P.R. Agency Finds Itself in Paper’s Crosshairs

It’s always interesting to see how PR principals handle criticism of their firm. Usually, it’s their clients that are under fire, but on occasion the news media will turn a critical eye toward the PR firm itself. Such was the case Sunday when The Tennessean ran a front-page story on the main section titled “How a P.R. firm to (sic) powerful tarnished its image.”

It’s hard to know how much of this negative story was due to Editor Mark Silverman still smarting from prior suggestions that the firm coaxed favorable coverage about the civic center from The Tennessean, or whether the paper really thought this story deserved such prominent coverage. Maybe it was a combination of both.

The firm, McNeely Pigott & Fox, is the largest PR firm in Tennessee, and it has represented some prominent Democratic leaders, including Karl Dean, Nashville’s current mayor. The major point of contention was the amount the agency billed the city to promote a proposed downtown convention center. The firm ended up resigning the account.

“…the firm hired to help temper criticism wound up fueling it with an open-ended contract that sent a whopping $458,000 bill to the city in just over a year,” The Tennessean reported. “It was a stunning fall that has raised questions about the entire convention center project, Mayor Karl Dean’s oversight of it, and his close association with the P.R. firm that helped get him elected….”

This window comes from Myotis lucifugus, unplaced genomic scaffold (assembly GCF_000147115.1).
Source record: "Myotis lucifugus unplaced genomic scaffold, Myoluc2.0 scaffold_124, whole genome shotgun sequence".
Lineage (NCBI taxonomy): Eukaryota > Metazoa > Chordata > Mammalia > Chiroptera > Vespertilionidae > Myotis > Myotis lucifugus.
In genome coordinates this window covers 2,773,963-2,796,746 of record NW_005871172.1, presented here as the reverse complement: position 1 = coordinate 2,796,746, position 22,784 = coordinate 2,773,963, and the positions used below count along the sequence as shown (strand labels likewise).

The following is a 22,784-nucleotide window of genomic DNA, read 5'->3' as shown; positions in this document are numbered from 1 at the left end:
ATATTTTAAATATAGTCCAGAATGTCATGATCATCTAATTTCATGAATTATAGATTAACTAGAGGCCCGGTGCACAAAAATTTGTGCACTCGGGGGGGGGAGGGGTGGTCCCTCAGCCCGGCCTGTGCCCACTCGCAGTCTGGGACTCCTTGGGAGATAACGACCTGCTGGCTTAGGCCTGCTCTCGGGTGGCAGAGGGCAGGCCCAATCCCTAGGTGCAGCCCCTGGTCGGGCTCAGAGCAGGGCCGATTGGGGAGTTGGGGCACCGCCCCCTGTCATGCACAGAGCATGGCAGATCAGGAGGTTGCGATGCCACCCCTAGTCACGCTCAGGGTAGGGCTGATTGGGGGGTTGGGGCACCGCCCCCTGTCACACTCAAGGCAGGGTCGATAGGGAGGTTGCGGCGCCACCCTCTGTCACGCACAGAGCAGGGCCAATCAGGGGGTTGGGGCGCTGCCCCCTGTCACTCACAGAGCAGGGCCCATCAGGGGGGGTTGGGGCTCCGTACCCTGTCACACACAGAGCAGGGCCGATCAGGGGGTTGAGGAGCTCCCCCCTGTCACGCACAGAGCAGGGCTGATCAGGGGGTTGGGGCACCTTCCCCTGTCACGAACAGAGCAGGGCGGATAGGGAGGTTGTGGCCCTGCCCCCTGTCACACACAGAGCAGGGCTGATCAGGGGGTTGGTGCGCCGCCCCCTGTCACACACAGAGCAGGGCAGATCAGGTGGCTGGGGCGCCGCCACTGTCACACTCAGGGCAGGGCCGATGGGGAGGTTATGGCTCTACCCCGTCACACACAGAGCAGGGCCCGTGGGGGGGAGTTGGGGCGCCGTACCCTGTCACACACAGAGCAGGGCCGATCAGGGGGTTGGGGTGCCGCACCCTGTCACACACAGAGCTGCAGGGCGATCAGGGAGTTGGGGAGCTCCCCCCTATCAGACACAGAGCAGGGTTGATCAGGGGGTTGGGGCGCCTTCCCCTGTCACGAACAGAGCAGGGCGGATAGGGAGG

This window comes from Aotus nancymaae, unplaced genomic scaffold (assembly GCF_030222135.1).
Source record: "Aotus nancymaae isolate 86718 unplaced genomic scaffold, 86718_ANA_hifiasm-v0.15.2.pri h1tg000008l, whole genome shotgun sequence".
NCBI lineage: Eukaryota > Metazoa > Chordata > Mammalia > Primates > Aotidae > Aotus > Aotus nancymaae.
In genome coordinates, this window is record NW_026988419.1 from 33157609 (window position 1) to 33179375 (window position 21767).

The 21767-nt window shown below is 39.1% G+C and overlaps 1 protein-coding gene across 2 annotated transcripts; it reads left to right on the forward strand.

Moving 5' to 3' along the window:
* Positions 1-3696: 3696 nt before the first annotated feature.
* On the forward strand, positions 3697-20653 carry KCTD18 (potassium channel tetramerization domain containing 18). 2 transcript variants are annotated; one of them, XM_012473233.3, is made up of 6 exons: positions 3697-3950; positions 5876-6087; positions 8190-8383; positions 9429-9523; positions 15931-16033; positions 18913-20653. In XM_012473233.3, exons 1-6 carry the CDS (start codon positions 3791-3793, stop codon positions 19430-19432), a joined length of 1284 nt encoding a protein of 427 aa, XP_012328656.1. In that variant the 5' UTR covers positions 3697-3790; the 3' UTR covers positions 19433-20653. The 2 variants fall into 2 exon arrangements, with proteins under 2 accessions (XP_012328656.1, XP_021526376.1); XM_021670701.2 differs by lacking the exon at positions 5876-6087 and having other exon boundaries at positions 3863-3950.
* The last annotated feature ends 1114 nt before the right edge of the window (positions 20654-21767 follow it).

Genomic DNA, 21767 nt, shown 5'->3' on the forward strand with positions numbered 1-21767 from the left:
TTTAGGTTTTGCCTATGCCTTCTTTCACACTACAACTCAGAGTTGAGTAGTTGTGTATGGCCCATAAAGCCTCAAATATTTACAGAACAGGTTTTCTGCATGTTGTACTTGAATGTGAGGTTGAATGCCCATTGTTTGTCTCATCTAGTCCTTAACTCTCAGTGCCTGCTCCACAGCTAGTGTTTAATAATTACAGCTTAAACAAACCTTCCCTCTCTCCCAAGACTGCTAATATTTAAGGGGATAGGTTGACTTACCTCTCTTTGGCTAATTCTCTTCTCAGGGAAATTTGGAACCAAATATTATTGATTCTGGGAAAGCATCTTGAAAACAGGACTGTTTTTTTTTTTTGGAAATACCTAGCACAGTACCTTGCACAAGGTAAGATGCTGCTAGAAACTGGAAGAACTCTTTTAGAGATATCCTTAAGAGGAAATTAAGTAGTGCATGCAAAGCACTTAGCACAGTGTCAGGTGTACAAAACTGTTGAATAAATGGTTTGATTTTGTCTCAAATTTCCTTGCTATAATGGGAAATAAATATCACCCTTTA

Well, I have to agree that sounds like a lot of money, and I’d be happy to promote the convention center for a lot less. In fairness to McNeely Pigott & Fox, it’s not clear the extent of work the agency did for those fees and how much time its staff spent on the project. But, whenever you get into large amounts of money going out of government to a firm with significant connections to many of the key players, it’s bound to raise some eyebrows.

Dealing with the perception of having taken advantage of the city through cozy connections is, in my view, the biggest challenge McNeely Pigott & Fox faces.

How effectively it will counter this criticism and weather the storm remains to be seen.

It’s worth noting that The Tennessean article disclosed the firm worked with the paper in 2007. No word on what McNeely Pigott & Fox charged the paper for its services, and whether The Tennessean was happy with its work.

I can’t help but wonder if the firm had a crisis management plan in case something like this happened (the article said, “They never saw this crisis coming…”), and if so how well it’s working for them now?

Don Beehler provides public relations consulting services to small- and medium-sized advertising agencies and businesses.

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